Continuing our micro theme from last week, another entry in the medical/anatomy/freakshow/creep museum column, this time via an Israeli flash site Antique Dental Instruments. Complete with gothic german font, embedded classical music, and animated fireplace in the footer, this rather extensive collection of photographs of antique dental instruments still manages to be impressive, if not comprehensive.
May you have dreams of antique dentists prying out your molars with 100-year old antiseptic and anaesthetic technologies!
We turn now to Kiosk Kiosk, another vintage/antique shop which also dips its toes into the “exhibition” vernacular. And lo, they have an actual brick and mortar storefront on Spring St. in the City. We came across Kiosk Kiosk through the wonderful Reference Library blog, which specializes mostly in ebay finds (and losses, the best category is “Items I didn’t win“). Kiosk Kiosk boasts “mini exhibitions” which seem to be curated objects by friends or associates, for sale, from what we can tell.
They also have a very weird/cool/bewildering interface for their online catalogue. It’s not perfect but we like the effort.
Next up, Junk Culture, who we discovered via twitter. Seems they’ve just started a simple tumblr image blog, which links mostly to Etsy postings (all their stuff on Etsy). This is an out and out shop, with no claim at museumdome, but we like their taste in vintage objects and somehow view them through a collector’s lens.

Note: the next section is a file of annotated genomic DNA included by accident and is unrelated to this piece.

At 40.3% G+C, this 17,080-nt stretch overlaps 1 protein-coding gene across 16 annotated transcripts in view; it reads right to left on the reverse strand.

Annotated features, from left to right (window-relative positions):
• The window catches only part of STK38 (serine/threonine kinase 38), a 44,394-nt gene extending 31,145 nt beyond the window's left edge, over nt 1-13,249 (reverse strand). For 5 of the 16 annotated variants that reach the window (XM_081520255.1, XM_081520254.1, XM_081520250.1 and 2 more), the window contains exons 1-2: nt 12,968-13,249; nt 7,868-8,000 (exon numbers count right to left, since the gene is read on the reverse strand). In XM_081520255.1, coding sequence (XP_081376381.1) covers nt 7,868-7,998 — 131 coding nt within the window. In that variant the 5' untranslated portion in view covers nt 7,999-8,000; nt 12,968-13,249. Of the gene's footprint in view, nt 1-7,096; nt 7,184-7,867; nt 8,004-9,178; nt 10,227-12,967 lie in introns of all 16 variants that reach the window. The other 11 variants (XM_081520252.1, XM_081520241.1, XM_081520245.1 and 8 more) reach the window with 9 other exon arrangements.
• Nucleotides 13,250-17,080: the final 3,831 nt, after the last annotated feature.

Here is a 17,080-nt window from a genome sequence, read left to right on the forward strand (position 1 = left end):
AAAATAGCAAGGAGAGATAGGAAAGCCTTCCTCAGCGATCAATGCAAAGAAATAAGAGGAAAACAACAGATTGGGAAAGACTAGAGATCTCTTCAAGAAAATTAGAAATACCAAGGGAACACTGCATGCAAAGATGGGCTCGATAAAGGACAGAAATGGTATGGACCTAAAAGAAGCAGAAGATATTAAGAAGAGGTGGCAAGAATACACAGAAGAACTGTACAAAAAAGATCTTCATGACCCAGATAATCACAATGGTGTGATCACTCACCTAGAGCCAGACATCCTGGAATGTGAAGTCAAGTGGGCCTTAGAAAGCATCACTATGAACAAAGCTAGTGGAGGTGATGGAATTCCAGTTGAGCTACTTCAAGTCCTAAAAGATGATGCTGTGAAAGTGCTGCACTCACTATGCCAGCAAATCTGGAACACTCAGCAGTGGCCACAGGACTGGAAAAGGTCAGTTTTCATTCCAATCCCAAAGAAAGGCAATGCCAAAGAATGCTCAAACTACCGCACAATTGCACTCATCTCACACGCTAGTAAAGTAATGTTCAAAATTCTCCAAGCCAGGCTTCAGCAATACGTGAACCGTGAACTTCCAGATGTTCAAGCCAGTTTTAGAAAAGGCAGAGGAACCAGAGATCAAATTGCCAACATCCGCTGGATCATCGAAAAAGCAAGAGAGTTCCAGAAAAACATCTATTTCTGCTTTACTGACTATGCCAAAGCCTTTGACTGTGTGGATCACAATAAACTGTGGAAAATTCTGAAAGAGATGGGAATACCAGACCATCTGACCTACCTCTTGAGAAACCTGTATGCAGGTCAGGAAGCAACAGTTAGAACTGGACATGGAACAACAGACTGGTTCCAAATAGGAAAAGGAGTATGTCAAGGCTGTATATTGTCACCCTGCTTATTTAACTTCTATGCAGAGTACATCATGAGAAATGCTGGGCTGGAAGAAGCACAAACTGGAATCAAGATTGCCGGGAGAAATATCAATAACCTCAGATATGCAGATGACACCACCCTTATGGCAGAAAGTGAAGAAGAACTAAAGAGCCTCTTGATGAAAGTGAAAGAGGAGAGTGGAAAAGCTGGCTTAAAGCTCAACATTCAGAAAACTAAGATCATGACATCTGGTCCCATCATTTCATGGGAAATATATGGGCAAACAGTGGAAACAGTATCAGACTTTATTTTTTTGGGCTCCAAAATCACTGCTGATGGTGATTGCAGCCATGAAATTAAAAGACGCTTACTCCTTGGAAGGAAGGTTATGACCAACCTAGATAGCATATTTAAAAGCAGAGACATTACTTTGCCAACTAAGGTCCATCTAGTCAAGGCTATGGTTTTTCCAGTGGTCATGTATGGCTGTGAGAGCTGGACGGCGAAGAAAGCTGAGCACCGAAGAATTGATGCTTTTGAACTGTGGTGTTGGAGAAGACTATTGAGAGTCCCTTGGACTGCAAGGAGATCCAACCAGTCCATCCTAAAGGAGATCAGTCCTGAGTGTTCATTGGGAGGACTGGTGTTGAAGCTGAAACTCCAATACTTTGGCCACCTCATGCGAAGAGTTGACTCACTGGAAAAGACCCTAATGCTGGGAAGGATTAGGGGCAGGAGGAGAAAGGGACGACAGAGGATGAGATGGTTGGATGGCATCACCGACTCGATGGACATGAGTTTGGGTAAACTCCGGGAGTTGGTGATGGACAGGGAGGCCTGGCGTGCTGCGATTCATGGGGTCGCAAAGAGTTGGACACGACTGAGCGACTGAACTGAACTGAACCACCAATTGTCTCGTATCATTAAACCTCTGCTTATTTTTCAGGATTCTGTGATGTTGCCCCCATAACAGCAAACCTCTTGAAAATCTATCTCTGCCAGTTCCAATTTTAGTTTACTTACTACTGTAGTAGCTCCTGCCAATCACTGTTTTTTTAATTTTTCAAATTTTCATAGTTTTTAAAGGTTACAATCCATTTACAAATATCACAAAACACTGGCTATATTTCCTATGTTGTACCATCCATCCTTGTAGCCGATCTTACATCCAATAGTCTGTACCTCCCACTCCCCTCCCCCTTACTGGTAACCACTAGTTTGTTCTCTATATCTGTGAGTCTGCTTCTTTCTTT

Recent stuff we like: A Pyrex Casserolle Dish, A Lamp made of Galvanized Iron, and a teal dinnerware set.
Plan 59, THE MUSEUM (AND GIFT SHOP) OF MID-CENTURY ILLUSTRATION. Really it’s just a shop, but again, a wonderful collection of images. Our favorites are the scary kids, demonic little angels, aren’t they?
Like project b, they sell to advertisers, libraries, and individuals alike. They also sell prints of Shorpy’s photo finds. We love these high-res images that he(she?) digs up from (mostly) public archives, but do remain dubious at his(her?) monetization of the project.